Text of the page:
When installing any AIS transponder on board, owners are inevitably faced with ‘the splitter decision’. AIS communicates with other vessels over VHF and therefore requires a VHF antenna; however, in some cases using a splitter with an existing antenna is a great alternative to installing another dedicated antenna. There are pros and cons to each option, but what if you could have your proverbial cake and eat it too?
What exactly is a splitter? In its most basic form, a VHF/AIS splitter is a device that splits an RF signal allowing it to be shared across multiple devices, in this case allowing a VHF and AIS to share a single antenna. Some splitters introduce problems, which has led many people to have a negative opinion of them. Many inexpensive splitters simply split the signal and offer no protection to either device. This can cause damage between the devices when the AIS or the VHF transmit into the other device, rather than out the antenna. On receiving a signal, splitters will typically split the signal equally between the AIS and the VHF outputs, meaning neither gets the full strength it otherwise would. The best you can hope for is a 3dB drop. A no-loss splitter like our SP160, or the capability built into Cortex, will negate the drop by amplifying the signal output after its been split. To put the drop in context, a 1dB drop in a 25W system equates to ~5W of loss, which is pretty significant. Transmission is slightly different, and we’ll touch on what makes Cortex so special a bit later in this article. A notable concern that should also not be ignored, is that adding additional connectors into an antenna cable can create points of failure or degradation of the signal. Any technician will tell you the more connections in a system the higher the resistance or impedance, which all equal less performance both in range and reception.
Choosing an antenna versus a splitter
One of, if not the most common questions we get asked when talking to a new AIS customer is 'Do I need another antenna, or can I use my existing antenna with a splitter>' There are several benefits to using a splitter including saving installation time and cost, fewer holes on the boat, and not having to find a location for another antenna. The main downside to using a splitter is the potential to block the AIS from sending out a position report if the boater is actively transmitting on the VHF. An external splitter will likely also require its own power supply, adding to installation complexity. In our experience, most sailboats elect to use a splitter to take full advantage of a single antenna being located on the top of the mast which is the single best position on board given its height. Powerboaters on the other hand typically have more flexibility with additional antenna mounting locations. It is common however for powerboat owners to have multiple VHF Radios and a splitter offers a great solution for accommodating this with single antenna placement.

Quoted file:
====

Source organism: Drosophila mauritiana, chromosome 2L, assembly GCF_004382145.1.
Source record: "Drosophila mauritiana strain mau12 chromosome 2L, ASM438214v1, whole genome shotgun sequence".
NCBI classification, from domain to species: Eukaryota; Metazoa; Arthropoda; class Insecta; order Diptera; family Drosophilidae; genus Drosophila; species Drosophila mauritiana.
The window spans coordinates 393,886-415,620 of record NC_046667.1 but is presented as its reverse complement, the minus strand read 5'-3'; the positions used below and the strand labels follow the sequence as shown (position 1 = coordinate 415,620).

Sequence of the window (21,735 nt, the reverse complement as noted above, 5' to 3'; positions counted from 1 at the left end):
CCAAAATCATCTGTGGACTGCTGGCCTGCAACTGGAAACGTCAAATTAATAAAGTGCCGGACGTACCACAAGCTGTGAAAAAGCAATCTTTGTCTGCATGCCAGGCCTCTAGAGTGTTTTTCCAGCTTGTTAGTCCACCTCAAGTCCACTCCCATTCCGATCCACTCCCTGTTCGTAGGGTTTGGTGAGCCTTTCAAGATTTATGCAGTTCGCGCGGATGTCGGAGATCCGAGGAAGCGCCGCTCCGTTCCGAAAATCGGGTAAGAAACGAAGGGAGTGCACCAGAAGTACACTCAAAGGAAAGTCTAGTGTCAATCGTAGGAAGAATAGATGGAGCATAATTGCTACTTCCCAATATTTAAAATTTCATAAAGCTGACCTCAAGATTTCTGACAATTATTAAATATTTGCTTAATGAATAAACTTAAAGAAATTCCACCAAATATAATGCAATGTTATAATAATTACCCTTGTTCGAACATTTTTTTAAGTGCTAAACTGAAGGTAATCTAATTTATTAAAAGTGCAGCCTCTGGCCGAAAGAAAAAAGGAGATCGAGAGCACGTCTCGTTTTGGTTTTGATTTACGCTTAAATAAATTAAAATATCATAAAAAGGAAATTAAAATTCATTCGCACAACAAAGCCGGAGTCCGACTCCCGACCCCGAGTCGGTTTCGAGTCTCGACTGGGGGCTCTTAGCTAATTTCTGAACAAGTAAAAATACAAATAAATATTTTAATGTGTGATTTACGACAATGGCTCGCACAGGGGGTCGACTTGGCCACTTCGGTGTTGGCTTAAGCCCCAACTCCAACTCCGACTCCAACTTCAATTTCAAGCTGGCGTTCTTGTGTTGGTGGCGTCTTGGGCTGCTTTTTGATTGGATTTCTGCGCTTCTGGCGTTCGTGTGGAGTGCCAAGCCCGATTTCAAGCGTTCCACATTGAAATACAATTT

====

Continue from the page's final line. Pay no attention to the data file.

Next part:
How does Cortex make all of this clean and simple?
With Cortex being the VHF as well as the AIS there is no need to consider an external splitter or having multiple antennas for a normal installation. Firstly, Cortex contains an internal no-loss splitter, providing the same functionality as our existing SP160. But this is used to provide a pass-through signal output from Cortex to a second VHF, and shouldn’t be confused with the purpose of using a traditional splitter to handle the VHF / AIS split. The special part is how Cortex handles the VHF / AIS signals. Because it’s all internal in the same device we don’t actually need a splitter at all!
Handling VHF and AIS transmission without a splitter
Since Cortex is both the VHF (Voice and DSC) and AIS, we know exactly when the next AIS update needs to be sent. We also have full control of the VHF transmission for Voice or DSC. At the exact point, the AIS message is transmitted, Cortex will break the VHF transmission and then resume it immediately after. You may think this would create a poor VHF transmission that may sound glitchy if we kept interrupting it. The time needed to broadcast the AIS message is about 24 milliseconds and is barely detectable by someone listening. This means that without needing a splitter, Cortex provides continuity of both VHF and AIS simultaneously using a single antenna.
Receiving without a split signal
Cortex is not like traditional VHF Radios which predominantly rely on hardware to split and manage their signal. Cortex is software-driven, which means it has a slightly different rule book. When Cortex receives signals through the antenna, it is not solely concerned with just one frequency band like a dedicated AIS or traditional VHF. Cortex instead captures the entire frequency range without splitting it. Cortex then uses software to distribute the frequency bands used for different broadcast types for VHF Voice, VHF DSC, and AIS. By using software processors to manage the signal, there is actually no need to physically split the signal from the antenna in the Cortex Hub.
With Cortex there is no compromise sending AIS messages while using the VHF to communicate. The need for costly and added complexity of multiple antennas or splitters is eliminated. The potential for a poor or degraded signal through multiple devices or poor quality splitters or contacts is all but eliminated. With Cortex's internal integration of VHF and AIS functionality, and being the world’s first software-based VHF, it redefines the rules on how VHF signals are split and managed on board your boat.